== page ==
textbooks and research alone, even though these pieces are discussed as well.
The other thing to keep in mind, whether you're just curious about what doulas' lives are like or you're interested in becoming a doula yourself, is that even when I'm not on call as a birth doula, I'm "on" for my other clients and for my business. I'm fielding texts from mothers troubleshooting latch pain, calling potential clients back to schedule consultations, editing my website, processing invoices, connecting with complimentary care providers, processing placentas, and so much more.
I'd be in full on denial if I didn't share here that there are times each month that I consider just finding a job somewhere that wouldn't require such intense care and attention to detail, such weighty responsibility day in and day out. A job where punching in, doing the thing, and punching out all happen within a neat little 8- or 9-hour window sounds so foreign at this point. A job where nothing life-altering is happening, where I'm not relied on by multiple people at once, and where I can leave whatever challenges do exist behind at the end of the day...I literally can't even remember what that feels like because it's been so long since I was employed by anyone else. I love running my own business, being my own boss, choosing who I work with...I really, truly do. Yet, I also experience fatigue related to this autonomy that can’t be helped. I can’t go far from home on my days off or simply stop answering my phone for a few days. I can't be without my phone near me, on, and loud (especially when sleeping, which is when most get to turn it off or put it on silent). I don't schedule my light days over the weekends like everyone else because that's when most of my clients have time for meetings and prenatal visits with me.
I have to think first about the status of my expecting families before making any recreational decision, but also before making any other professional or personal decision. My hobbies, my down time, my personal commitments outside of work-they are all dependent on and affected by my birth work on a daily basis. My life automatically comes with so many specifics due to the field I’ve chosen that I sometimes lose focus on the autonomy piece altogether. Ironically, I have days where I feel held down or even fully trapped by the constants- the requirement to perform, to show up, to give my all, to experience life-altering events on a regular basis, and to help honor the incredibly special, yet uniquely mundane-for-me experiences of pregnancy, birth, and postpartum life. I started this article by saying I love my work, and that's undeniably true. I love the good things and the weird, the rad and the not so lovely. I love the perfect-on-paper births where I leave with a smile on my face not because everything went according to a plan, but because everything went and growth happened all around. I love being a source of compassion and respect in a birth where some folks aren't as kind or yummy as my clients deserve. I love educating pregnant people and guiding them to decision-making that works for them. I love being someone’s person during the best and/or hardest and/or most magical and/or most tragic day of their lives. Even the experiences where I incur direct and indirect trauma, such as the incredibly humbling stillbirths I've attended or the home births where the midwives don't make it in time for a speedy arrival-- I still get so much from the work.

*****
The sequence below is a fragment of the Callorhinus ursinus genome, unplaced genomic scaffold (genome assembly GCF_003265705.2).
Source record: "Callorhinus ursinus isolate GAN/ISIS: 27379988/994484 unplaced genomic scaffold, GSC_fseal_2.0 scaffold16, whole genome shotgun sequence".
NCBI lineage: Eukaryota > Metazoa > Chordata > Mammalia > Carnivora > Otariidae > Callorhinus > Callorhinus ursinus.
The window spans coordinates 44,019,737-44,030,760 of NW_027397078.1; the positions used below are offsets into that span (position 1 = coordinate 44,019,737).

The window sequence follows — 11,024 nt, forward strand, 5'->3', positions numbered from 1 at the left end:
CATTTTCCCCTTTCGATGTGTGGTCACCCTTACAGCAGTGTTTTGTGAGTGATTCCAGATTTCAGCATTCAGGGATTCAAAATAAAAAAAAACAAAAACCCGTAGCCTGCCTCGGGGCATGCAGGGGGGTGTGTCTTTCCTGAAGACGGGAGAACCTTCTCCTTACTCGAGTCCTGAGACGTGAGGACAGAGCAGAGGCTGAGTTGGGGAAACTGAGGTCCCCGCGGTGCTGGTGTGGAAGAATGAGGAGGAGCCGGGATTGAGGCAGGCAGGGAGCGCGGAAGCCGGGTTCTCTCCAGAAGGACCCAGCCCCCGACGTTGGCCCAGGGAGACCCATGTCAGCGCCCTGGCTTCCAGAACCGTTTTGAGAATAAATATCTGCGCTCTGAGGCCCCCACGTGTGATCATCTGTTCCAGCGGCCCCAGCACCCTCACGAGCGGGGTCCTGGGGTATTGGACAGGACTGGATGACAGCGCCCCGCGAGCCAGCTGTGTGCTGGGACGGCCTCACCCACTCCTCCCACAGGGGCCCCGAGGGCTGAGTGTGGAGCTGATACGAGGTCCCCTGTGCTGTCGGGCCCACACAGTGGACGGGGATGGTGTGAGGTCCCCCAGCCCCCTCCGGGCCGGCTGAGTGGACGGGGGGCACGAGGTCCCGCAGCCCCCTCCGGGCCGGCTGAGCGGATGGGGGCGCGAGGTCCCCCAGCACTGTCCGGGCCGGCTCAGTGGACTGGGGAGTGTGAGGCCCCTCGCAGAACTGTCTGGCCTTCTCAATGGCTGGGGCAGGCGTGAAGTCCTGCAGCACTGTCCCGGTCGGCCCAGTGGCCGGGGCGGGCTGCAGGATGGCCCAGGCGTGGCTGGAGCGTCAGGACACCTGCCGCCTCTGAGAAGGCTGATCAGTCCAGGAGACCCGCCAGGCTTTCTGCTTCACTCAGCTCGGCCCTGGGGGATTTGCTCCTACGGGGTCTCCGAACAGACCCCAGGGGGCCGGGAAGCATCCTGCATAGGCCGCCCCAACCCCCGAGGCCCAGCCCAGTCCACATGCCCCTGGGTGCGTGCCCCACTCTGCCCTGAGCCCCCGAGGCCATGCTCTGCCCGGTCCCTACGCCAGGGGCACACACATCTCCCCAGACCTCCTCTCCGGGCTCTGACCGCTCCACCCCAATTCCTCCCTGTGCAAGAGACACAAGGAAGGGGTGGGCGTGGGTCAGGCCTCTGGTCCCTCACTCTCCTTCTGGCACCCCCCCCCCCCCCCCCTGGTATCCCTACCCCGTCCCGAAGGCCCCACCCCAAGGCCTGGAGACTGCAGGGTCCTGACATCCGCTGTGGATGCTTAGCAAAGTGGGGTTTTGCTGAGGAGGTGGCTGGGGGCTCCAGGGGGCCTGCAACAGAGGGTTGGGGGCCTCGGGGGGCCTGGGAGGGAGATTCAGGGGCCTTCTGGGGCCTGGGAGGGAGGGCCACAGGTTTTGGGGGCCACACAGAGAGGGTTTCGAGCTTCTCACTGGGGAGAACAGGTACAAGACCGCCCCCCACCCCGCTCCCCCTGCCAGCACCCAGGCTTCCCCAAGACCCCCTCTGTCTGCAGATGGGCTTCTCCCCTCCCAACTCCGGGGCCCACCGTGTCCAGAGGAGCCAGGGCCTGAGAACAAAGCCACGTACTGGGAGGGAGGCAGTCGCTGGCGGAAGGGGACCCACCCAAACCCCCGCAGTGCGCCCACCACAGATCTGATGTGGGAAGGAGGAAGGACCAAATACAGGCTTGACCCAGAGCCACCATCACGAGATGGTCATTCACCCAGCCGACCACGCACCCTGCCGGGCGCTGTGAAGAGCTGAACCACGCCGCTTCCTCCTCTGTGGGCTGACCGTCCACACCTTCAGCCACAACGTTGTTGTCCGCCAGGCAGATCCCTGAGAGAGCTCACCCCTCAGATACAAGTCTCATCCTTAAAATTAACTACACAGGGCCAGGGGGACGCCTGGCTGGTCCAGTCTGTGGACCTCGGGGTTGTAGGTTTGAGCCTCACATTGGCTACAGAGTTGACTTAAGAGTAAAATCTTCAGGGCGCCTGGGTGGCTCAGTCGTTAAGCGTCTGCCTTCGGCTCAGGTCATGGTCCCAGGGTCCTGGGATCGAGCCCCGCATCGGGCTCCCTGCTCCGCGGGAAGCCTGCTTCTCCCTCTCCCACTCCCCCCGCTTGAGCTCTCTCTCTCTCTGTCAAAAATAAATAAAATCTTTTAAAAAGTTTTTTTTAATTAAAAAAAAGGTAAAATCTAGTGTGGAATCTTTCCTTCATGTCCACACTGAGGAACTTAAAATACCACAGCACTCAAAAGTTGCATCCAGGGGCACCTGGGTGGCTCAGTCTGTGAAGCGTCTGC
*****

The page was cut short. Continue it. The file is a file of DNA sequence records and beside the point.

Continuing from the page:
Yes, I love what I do immensely. And, this work is probably the most challenging field I could have gravitated toward. There is so little desire in me to do anything else. There is also constant desire to simplify and care for my life, my family, my own magical moments. Struggling to find balance is a constant, ache-inducing task that cannot be ignored. Yet, it also cannot be realized easily or regularly. This is what being a doula is. A constant, challenging, expansive, irking search for balance, health, & fulfillment coming up against the intense knowledge that it may not exist in the ways I want it to as long as I continue doing the work I love. And an acceptance of those pieces because I am not yet, and may never be, willing to leave behind my role as a doula, birth educator, and labor support person.
About the author: Amanda Cagle is the owner of Your Birth Team, a full-service perinatal education and support practice. She serves Orange County, Long Beach, and some surrounding areas of Southern California and has been a doula since 2011. Amanda provides compassionate, evidence-based care to families of all types and offers extensive financial aid to families who qualify for Medi-Cal, SNAP benefits, TANF or WIC.